Thomas Wolfe said you can never go home again, and he was probably right. But in many places in the Northeast you can still stop downtown for the London Broil and a slice of pie and enjoy a more-than-century-old tradition with that cup of coffee.

Before the turn of the last century, horse-drawn night lunch wagons served hot, inexpensive meals to shift workers in Worcester, Massachusetts and other mill towns and cities of New England and Upstate New York. The wagons gradually grew larger, lost their wheels, and were planted on permanent foundations. The makers of the lunch wagons emulated the sleek dining cars of passenger trains, appealing to a wider clientele with the shiny-enameled new "diners."

Just as Rome embraced the cultural gestalt of Greece and made it its own, spreading it across the known world, so, too, Paramount, Kullman, Fodero and other diner builders of New Jersey took the homey Worcester lunch car from New England to feed the neo-nomads of the Mid Atlantic and the entire Eastern seaboard. Enamel exteriors and wood-trimmed interiors gave way to stainless steel and glass inside and out; wooden-benched booths to etched dividers and padded upholstery.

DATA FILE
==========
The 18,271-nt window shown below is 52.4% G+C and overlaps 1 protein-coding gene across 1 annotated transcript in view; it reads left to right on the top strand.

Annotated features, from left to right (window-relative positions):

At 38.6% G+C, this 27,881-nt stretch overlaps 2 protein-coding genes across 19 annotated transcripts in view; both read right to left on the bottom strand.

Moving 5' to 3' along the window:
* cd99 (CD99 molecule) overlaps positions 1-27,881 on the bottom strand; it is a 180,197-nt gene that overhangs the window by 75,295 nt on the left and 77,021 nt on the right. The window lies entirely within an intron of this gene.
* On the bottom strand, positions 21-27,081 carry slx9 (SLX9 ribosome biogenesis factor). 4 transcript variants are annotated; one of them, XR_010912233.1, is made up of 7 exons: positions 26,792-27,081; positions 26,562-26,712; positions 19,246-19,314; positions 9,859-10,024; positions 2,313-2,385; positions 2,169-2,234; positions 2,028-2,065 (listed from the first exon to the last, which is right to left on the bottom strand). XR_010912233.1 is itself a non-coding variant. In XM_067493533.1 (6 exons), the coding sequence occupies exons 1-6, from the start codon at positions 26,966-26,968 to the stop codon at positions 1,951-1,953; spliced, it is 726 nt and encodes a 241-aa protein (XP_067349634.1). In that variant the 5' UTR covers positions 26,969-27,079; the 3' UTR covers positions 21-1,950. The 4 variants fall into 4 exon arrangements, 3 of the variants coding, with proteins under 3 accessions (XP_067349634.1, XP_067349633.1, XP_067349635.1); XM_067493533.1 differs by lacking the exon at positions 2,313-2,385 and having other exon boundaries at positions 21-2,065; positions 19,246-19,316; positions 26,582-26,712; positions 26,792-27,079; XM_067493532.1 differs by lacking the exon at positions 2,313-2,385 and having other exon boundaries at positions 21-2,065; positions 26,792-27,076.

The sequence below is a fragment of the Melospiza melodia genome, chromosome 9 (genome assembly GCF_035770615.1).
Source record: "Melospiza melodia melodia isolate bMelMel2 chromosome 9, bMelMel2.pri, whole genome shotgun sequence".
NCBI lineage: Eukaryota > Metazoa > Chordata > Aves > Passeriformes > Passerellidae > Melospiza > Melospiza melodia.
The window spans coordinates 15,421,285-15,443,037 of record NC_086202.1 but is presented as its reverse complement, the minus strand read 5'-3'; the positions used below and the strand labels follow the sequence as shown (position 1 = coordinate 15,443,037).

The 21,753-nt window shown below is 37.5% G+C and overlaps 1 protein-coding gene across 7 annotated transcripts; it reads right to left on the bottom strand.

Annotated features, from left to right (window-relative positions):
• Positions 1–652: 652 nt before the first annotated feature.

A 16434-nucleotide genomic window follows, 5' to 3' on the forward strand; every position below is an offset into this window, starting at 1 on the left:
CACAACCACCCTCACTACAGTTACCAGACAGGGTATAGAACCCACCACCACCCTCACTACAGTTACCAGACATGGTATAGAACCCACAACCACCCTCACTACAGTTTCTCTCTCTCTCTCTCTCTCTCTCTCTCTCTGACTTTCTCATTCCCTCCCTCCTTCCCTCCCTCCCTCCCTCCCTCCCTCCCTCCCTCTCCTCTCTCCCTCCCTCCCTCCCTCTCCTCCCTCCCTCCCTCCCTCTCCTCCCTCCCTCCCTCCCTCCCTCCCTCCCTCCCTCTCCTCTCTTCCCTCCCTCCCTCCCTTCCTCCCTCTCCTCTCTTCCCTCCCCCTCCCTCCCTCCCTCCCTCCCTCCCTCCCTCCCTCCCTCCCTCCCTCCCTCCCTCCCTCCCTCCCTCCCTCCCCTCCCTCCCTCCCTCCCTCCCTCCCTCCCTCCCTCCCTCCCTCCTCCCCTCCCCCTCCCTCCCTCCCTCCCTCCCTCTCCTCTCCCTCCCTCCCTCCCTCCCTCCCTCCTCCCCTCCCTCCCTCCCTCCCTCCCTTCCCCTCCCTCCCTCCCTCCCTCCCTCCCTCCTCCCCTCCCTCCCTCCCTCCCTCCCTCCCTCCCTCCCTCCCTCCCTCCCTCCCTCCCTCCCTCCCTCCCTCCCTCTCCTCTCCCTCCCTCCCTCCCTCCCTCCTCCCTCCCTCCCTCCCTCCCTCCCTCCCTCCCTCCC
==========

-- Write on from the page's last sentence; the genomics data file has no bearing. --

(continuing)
When automobiles and buses carried people further from cities and towns, the diners followed, springing up next to highways and service stations, feeding travelers 24 hours a day, just as their predecessors had served the millworkers around the clock.

Most of the original manufacturers are no longer in business -- all of the New England builders are gone. Their creations remain, anachronistic islands of comfort food and civility on the impersonal post-industrial landscape, largely bypassed by the interstates with their faceless fastfood service plazas, but that just means more room at the counter for folks who appreciate the difference and a bottomless cup.

Some of Our Favorites

Diners Indexed by State
        New Hampshire

Other Diner Links

The Athenian III Diner, Milford, CT

...the glory that was Greece

The New Forum Diner, Bay Shore, NY

    And the grandeur that was Rome.

         "To Helen"
            Edgar Allan Poe